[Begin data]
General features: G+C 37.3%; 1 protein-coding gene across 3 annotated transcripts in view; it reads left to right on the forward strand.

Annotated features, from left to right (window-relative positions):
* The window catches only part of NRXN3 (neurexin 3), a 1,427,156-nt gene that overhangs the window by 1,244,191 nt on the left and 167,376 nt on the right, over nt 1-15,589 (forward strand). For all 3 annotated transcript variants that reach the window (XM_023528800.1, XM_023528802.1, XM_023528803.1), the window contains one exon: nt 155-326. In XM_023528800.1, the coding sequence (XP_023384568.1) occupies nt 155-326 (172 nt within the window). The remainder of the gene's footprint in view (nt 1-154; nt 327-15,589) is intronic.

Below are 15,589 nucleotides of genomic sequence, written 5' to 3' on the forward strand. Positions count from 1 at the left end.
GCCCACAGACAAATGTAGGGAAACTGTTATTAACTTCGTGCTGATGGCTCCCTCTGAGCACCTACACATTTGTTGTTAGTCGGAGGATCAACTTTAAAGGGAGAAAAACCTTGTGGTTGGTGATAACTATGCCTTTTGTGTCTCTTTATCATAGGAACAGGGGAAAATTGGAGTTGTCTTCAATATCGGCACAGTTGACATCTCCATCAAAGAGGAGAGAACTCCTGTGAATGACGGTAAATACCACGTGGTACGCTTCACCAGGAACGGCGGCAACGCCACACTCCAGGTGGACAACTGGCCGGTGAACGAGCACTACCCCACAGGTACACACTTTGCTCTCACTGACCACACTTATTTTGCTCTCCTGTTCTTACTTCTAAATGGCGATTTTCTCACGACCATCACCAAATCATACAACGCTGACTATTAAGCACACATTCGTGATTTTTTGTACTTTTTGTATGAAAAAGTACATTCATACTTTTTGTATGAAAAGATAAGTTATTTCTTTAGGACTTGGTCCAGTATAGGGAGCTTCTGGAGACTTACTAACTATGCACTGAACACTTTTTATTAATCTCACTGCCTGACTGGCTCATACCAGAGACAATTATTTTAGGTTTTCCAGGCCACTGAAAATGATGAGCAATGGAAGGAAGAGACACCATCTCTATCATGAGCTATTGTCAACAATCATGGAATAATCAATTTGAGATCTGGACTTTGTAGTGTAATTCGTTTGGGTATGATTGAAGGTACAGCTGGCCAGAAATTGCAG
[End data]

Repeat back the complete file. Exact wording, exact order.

General features: G+C 37.3%; 1 protein-coding gene across 3 annotated transcripts in view; it reads left to right on the forward strand.

Annotated features, from left to right (window-relative positions):
* The window catches only part of NRXN3 (neurexin 3), a 1,427,156-nt gene that overhangs the window by 1,244,191 nt on the left and 167,376 nt on the right, over nt 1-15,589 (forward strand). For all 3 annotated transcript variants that reach the window (XM_023528800.1, XM_023528802.1, XM_023528803.1), the window contains one exon: nt 155-326. In XM_023528800.1, the coding sequence (XP_023384568.1) occupies nt 155-326 (172 nt within the window). The remainder of the gene's footprint in view (nt 1-154; nt 327-15,589) is intronic.

Below are 15,589 nucleotides of genomic sequence, written 5' to 3' on the forward strand. Positions count from 1 at the left end.
GCCCACAGACAAATGTAGGGAAACTGTTATTAACTTCGTGCTGATGGCTCCCTCTGAGCACCTACACATTTGTTGTTAGTCGGAGGATCAACTTTAAAGGGAGAAAAACCTTGTGGTTGGTGATAACTATGCCTTTTGTGTCTCTTTATCATAGGAACAGGGGAAAATTGGAGTTGTCTTCAATATCGGCACAGTTGACATCTCCATCAAAGAGGAGAGAACTCCTGTGAATGACGGTAAATACCACGTGGTACGCTTCACCAGGAACGGCGGCAACGCCACACTCCAGGTGGACAACTGGCCGGTGAACGAGCACTACCCCACAGGTACACACTTTGCTCTCACTGACCACACTTATTTTGCTCTCCTGTTCTTACTTCTAAATGGCGATTTTCTCACGACCATCACCAAATCATACAACGCTGACTATTAAGCACACATTCGTGATTTTTTGTACTTTTTGTATGAAAAAGTACATTCATACTTTTTGTATGAAAAGATAAGTTATTTCTTTAGGACTTGGTCCAGTATAGGGAGCTTCTGGAGACTTACTAACTATGCACTGAACACTTTTTATTAATCTCACTGCCTGACTGGCTCATACCAGAGACAATTATTTTAGGTTTTCCAGGCCACTGAAAATGATGAGCAATGGAAGGAAGAGACACCATCTCTATCATGAGCTATTGTCAACAATCATGGAATAATCAATTTGAGATCTGGACTTTGTAGTGTAATTCGTTTGGGTATGATTGAAGGTACAGCTGGCCAGAAATTGCAG